Sometimes you’ll have students share with a partner. It might be to share their writing progress or they’ll share the process their using. Maybe you’ll have them share a certain strategy. At times, we tend to skip over the share, but we need to keep in mind this is an important piece to writing workshop. Students get a chance to talk about their writing and to learn from one another.
Day 1 : Authors and Illustrators
Today is the day! The first day of your launch. How excited are you?! Now, we know how much kids love read alouds and writing workshop wouldn’t be the same without mentor texts and mentor authors. To get started, you and your students will explore books written and illustrated by the same person. This article, Mentor Texts to Launch a Fantastic Writing Workshop, gives you some great authors to choose from. Once you choose an author, read several books to your students throughout the day leading up to writing workshop. Have a class discussion about the author and his/her job. Have students talk about what they like about the books or things they noticed. Help your students see authors as real people.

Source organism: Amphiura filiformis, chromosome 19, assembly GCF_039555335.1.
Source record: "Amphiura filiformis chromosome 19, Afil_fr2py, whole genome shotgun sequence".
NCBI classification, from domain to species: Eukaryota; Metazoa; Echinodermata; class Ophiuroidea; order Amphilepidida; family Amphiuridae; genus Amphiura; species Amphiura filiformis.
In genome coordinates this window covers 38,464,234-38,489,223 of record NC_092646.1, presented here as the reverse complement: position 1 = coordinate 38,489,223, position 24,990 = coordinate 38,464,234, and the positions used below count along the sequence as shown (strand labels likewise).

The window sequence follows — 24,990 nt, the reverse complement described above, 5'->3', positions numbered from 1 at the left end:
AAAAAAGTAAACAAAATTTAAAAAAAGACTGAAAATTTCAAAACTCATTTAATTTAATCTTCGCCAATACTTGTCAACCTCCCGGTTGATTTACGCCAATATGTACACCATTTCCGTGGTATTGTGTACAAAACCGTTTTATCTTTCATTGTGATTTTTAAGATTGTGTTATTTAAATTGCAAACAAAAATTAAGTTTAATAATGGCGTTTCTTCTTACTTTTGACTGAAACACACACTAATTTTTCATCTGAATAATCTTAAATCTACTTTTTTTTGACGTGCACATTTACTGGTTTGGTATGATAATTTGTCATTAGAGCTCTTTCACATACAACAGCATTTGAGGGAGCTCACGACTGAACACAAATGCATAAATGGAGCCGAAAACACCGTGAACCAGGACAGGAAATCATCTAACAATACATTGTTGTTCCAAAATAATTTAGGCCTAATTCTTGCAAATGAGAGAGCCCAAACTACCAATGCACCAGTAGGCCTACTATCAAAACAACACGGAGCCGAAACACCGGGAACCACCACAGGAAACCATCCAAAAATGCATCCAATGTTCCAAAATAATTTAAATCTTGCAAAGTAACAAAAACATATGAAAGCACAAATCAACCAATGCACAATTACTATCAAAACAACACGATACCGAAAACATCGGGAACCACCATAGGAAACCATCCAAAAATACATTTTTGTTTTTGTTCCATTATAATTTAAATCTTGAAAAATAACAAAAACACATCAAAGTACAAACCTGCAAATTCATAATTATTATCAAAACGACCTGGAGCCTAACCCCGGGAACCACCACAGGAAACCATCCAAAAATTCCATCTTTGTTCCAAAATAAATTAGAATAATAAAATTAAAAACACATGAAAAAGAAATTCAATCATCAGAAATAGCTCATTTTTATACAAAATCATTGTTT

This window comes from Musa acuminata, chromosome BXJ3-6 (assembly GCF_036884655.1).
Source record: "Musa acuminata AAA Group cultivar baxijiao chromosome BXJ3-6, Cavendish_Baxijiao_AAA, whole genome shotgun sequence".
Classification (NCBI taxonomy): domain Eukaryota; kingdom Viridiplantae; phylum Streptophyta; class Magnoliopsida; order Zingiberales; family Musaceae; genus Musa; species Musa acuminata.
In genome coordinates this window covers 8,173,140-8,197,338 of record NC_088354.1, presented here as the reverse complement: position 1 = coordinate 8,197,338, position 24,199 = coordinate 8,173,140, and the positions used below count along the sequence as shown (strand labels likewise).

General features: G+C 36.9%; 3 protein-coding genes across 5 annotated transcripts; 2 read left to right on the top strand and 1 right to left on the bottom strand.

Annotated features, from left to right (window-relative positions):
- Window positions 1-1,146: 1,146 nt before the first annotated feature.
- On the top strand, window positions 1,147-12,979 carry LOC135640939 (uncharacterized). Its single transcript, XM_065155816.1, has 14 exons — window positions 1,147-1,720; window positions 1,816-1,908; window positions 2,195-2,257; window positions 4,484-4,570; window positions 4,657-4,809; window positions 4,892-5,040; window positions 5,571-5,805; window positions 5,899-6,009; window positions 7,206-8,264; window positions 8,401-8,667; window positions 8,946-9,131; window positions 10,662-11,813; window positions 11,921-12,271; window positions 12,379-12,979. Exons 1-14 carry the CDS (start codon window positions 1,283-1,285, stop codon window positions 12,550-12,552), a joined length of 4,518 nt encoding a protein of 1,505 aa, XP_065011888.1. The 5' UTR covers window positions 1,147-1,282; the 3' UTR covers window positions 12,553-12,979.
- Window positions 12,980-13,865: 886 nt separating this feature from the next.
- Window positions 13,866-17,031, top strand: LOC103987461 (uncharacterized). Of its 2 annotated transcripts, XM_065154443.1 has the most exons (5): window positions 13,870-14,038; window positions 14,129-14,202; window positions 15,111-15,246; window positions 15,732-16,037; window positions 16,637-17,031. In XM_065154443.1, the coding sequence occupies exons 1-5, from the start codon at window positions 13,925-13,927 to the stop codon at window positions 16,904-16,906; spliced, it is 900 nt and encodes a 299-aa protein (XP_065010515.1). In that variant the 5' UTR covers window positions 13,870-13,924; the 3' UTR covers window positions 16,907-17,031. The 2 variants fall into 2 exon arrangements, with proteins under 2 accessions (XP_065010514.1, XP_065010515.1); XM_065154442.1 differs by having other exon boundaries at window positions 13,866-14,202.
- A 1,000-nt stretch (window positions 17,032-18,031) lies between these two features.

Launch Day 2: Sharing the Process
The idea of these first 5 days is to let your students discover how books are made; how writers write. Your job is to enable students into believing they, too, are writers. So, as you begin Day 2, encourage students to talk about the steps they took while making their books. Ask students what they did first and gather several responses since you will get different ideas. Then continue by asking about the other steps they took.
Create a chart with their ideas and use it to ask students what they will do as they begin writing today-Will you use any of these steps as you begin writing today? Eventually, you’ll give a name to these steps. For example, brainstorming, planning, revising, editing. . .
Launch Day 3: Brave Spelling
Spelling is one thing that holds kids back from writing. They become caught up in not knowing how to spell a word and, in turn, stop writing. Like I said before, writing workshop is the teacher’s time to be a cheerleader; encourage kids to write! So during Day 3, you’ll show kids that writers may not know how to spell every word, but that’s OK. And spelling those scary words takes bravery.
You might want a brave spelling class mascot, like Stretchy Sloth here. We use him to stretch out big words and practice our brave spelling skills. He also stretches a slinky as he’s stretching the words to show a visual of the stretch. The kids love him!
I had the pleasure of having a student write about tsunamis in his first book. Why was it my pleasure? Because he was the perfect student to share his brave spelling. I mean, come on, tsunamis (did I even spell that correctly)?!